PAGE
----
Possibly Innocent Man Sentenced to Death, Needs Help From NAACPDecember 31, 1969
In 1991, Troy was convicted in the murder of off-duty police
officer Mark MacPhail largely on the basis of contradictory
eyewitness testimony — no physical evidence links him to the crime.
Since his trial, seven of nine eyewitnesses have recanted their
original statements, yet federal law prevents these new eyewitness
statements from being heard.
Troy’s execution had been scheduled for September 23rd, 2008. On September 12, 2008 he was denied clemency by the Georgia Board of Pardons and Paroles. Two hours before he was to be killed he received stay from the U.S. Supreme Court pending its decision as to whether it would hear his appeal. On October 14, 2008, the Court denied his request for relief so that his evidence of innocence could be heard in a legal proceeding. Just one day later, Troy Davis' execution was set for October 27 at 7pm EST. On October 24, the 11th Circuit Court of Appeals issued a stay pending further examination and possible acceptance of a new appeal. On April 16, by a 2-1 vote the 11th Circuit Court of Appeals denied Troy’s appeal but issued a 30 stay to allow time for an appeal to the U.S. Supreme Court. The stay has now expired.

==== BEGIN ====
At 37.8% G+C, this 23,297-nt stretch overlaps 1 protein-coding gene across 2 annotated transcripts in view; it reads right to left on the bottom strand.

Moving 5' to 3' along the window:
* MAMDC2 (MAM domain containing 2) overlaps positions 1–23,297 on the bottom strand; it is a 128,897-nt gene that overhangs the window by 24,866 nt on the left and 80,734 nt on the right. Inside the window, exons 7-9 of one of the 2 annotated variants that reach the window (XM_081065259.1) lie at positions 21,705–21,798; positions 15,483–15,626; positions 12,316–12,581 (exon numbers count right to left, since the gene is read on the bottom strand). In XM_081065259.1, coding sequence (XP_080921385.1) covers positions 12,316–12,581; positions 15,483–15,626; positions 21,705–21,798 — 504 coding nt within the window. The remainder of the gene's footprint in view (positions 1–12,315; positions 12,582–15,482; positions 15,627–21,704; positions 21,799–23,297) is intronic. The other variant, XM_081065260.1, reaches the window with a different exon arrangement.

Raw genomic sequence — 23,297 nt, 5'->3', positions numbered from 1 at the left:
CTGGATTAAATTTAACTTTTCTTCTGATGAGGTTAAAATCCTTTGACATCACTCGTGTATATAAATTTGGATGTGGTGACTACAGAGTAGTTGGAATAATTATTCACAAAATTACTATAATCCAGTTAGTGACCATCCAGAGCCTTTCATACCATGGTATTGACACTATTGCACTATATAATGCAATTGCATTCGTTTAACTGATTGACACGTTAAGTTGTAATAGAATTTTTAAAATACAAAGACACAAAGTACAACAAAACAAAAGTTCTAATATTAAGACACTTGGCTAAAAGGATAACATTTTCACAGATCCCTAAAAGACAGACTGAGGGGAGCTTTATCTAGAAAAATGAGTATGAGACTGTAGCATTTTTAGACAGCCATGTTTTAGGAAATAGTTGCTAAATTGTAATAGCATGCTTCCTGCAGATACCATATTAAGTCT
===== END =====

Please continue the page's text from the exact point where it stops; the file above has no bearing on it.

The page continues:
Please sign the letter below to Georgia Governor Sonny Perdue asking him to reduce Davis’ sentence.